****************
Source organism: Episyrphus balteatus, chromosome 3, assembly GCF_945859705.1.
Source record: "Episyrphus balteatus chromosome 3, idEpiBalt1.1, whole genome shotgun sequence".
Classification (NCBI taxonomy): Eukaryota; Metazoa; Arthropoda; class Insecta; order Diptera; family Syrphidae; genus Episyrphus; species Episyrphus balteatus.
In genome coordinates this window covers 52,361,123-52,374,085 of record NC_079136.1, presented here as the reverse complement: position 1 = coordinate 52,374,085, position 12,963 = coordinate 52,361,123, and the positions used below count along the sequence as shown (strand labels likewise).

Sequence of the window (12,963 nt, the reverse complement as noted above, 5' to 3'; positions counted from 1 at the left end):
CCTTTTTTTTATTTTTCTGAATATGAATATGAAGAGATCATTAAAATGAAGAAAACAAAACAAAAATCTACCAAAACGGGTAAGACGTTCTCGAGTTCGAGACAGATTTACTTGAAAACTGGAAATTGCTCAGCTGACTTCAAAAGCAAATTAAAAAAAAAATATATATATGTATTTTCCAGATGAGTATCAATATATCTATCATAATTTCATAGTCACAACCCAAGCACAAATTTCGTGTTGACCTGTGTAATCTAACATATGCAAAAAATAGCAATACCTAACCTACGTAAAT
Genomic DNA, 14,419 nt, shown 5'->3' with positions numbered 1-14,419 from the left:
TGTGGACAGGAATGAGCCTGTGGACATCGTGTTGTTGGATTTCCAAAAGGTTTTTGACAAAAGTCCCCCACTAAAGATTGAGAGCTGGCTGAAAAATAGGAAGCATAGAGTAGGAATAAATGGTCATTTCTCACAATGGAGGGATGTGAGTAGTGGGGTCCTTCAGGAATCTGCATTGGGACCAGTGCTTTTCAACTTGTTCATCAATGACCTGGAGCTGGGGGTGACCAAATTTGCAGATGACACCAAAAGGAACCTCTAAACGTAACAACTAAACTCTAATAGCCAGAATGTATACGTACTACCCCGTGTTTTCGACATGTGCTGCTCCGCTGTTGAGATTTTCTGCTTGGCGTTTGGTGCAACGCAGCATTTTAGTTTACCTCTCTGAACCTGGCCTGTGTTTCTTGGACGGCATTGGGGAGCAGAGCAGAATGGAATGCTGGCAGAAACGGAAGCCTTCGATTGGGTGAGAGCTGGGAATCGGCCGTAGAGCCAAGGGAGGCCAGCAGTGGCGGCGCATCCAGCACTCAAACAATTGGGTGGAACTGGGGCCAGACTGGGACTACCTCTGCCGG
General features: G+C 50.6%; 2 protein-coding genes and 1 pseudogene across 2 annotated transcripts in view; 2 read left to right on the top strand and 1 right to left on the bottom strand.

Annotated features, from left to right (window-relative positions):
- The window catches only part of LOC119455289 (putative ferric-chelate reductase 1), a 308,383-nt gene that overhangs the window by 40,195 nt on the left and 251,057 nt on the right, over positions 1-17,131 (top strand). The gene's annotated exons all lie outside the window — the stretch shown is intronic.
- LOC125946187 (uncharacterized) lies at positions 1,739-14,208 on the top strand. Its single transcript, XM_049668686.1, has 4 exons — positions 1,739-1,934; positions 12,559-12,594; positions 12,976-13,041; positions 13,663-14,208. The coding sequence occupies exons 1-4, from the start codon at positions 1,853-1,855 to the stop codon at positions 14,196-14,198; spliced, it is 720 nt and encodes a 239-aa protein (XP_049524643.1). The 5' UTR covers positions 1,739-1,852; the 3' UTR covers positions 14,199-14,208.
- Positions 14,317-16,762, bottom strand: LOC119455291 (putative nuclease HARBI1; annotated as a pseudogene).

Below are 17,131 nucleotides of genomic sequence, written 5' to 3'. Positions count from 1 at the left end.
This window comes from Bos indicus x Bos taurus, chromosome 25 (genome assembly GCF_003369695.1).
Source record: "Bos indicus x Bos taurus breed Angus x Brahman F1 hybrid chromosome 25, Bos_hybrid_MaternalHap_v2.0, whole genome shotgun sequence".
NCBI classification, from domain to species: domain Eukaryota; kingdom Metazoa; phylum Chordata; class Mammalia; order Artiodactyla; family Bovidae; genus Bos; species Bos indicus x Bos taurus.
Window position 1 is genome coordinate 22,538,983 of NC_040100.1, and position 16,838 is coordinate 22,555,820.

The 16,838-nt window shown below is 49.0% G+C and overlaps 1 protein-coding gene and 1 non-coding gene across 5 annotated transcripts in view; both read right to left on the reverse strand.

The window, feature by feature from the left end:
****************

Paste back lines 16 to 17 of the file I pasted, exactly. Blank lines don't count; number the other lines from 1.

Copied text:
Source record: "Bos indicus x Bos taurus breed Angus x Brahman F1 hybrid chromosome 25, Bos_hybrid_MaternalHap_v2.0, whole genome shotgun sequence".
NCBI classification, from domain to species: domain Eukaryota; kingdom Metazoa; phylum Chordata; class Mammalia; order Artiodactyla; family Bovidae; genus Bos; species Bos indicus x Bos taurus.